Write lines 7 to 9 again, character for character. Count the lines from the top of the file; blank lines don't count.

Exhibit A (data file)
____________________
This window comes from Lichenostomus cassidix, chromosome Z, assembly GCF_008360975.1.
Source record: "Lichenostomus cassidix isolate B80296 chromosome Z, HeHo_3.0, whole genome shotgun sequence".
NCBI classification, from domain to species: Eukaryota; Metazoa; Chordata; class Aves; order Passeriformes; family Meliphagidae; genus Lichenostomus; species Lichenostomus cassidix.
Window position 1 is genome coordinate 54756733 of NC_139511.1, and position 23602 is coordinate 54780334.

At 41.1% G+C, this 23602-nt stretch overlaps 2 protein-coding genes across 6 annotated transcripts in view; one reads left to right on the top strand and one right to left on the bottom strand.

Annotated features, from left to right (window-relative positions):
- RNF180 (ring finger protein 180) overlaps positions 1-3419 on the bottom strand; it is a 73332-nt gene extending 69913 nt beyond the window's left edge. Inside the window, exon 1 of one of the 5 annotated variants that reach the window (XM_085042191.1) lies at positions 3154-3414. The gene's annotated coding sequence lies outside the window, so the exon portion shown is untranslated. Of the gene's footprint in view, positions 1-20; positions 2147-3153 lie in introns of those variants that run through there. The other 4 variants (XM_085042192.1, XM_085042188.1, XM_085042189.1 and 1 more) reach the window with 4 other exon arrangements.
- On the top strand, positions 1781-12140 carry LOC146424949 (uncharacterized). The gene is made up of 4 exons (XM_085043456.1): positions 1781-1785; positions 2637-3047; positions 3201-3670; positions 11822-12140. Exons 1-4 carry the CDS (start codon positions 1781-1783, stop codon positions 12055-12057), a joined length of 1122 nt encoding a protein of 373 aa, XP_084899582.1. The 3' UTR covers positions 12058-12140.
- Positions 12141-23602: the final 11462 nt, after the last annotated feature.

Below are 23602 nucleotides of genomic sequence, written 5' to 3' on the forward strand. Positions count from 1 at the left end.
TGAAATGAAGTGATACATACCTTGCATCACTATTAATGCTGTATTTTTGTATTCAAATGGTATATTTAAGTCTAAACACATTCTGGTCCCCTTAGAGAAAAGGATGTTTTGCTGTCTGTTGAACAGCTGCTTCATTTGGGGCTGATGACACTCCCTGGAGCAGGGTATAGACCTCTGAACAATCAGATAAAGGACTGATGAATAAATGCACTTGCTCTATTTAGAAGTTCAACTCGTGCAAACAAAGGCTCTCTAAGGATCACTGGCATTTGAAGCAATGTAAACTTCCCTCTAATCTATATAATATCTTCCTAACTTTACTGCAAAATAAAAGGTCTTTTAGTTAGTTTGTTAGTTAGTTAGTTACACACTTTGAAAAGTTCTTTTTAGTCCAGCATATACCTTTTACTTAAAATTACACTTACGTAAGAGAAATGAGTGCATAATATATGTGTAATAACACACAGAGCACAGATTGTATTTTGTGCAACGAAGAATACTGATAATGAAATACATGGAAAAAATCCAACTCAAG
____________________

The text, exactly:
- RNF180 (ring finger protein 180) overlaps positions 1-3419 on the bottom strand; it is a 73332-nt gene extending 69913 nt beyond the window's left edge. Inside the window, exon 1 of one of the 5 annotated variants that reach the window (XM_085042191.1) lies at positions 3154-3414. The gene's annotated coding sequence lies outside the window, so the exon portion shown is untranslated. Of the gene's footprint in view, positions 1-20; positions 2147-3153 lie in introns of those variants that run through there. The other 4 variants (XM_085042192.1, XM_085042188.1, XM_085042189.1 and 1 more) reach the window with 4 other exon arrangements.
- On the top strand, positions 1781-12140 carry LOC146424949 (uncharacterized). The gene is made up of 4 exons (XM_085043456.1): positions 1781-1785; positions 2637-3047; positions 3201-3670; positions 11822-12140. Exons 1-4 carry the CDS (start codon positions 1781-1783, stop codon positions 12055-12057), a joined length of 1122 nt encoding a protein of 373 aa, XP_084899582.1. The 3' UTR covers positions 12058-12140.
- Positions 12141-23602: the final 11462 nt, after the last annotated feature.